Ragnhild, even though we have a system that supports new families much better, I think this is very relevant for us too (I’m danish as well). The expectation is that having a baby is ONLY a positive experience, and very few people speak openly about ppd, abortions, difficulties breastfeeding etc. I was having a very tough pregnancy, and whenever I spoke about it the response was that I should be happy. Well I was, but shouldnt women be more supportive of eachother. I think it’s a shame to reduce the message of this post to praise of our danish welfaresystem – which it seems we need to fight for have in the future as well…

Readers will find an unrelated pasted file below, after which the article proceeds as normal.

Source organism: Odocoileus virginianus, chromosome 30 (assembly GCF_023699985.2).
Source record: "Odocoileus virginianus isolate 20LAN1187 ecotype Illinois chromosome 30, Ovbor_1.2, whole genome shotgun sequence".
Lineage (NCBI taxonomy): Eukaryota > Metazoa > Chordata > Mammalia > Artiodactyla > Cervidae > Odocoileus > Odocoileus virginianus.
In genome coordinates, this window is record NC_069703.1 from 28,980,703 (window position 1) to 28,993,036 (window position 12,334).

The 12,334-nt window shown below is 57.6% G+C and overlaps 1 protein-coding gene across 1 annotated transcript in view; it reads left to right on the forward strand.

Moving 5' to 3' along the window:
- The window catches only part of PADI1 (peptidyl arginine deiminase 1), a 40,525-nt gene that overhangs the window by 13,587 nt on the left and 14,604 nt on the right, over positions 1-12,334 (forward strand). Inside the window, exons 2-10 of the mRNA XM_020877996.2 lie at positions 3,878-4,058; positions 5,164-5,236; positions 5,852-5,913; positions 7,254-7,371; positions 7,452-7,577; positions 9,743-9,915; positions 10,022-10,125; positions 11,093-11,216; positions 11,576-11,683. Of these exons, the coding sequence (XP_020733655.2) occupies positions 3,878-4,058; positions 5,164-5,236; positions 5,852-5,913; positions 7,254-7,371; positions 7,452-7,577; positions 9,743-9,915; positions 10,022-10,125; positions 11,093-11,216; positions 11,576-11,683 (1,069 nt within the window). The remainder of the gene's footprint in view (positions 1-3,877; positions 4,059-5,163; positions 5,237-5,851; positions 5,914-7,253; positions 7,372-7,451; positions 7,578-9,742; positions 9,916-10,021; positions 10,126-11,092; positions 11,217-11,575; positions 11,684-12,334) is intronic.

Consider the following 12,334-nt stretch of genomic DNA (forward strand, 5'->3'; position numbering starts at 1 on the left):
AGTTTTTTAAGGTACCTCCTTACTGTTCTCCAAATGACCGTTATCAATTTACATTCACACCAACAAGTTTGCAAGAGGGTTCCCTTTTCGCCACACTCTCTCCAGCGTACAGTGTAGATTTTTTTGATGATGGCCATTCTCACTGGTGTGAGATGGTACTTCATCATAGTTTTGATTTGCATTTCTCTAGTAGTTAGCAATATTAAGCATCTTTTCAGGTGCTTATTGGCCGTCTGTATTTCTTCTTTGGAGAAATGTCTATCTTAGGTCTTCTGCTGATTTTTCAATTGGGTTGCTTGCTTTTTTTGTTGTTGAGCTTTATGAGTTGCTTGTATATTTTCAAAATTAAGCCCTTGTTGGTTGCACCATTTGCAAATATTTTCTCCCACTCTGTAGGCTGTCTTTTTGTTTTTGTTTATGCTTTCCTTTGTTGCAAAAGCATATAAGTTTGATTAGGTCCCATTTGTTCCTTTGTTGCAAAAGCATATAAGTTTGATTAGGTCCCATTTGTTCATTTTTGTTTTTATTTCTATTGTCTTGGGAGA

• Reply stacia January 27, 2017 at 6:33 am

    People probably did tell us. But we didn’t listen.

  • Reply Suzanne January 27, 2017 at 7:06 am

    Good for you for writing this! My children are now teenagers and one almost-teenager, but your description of a stocked bedside table, engorged breasts, and uterine cramping brings it all back (along with all the very good parts). Thank you.

  • Reply Lexie January 27, 2017 at 7:44 am

    Thank you for sharing your experience. You are right: No one talks about this! I hope you have lots of people — real, actual people, not just resources — around to help you. (My people bought me stool softener and apple juice.) Best wishes to you during this amazing and difficult time! Sleep as much as possible!!

  • Reply Kerri January 27, 2017 at 9:32 am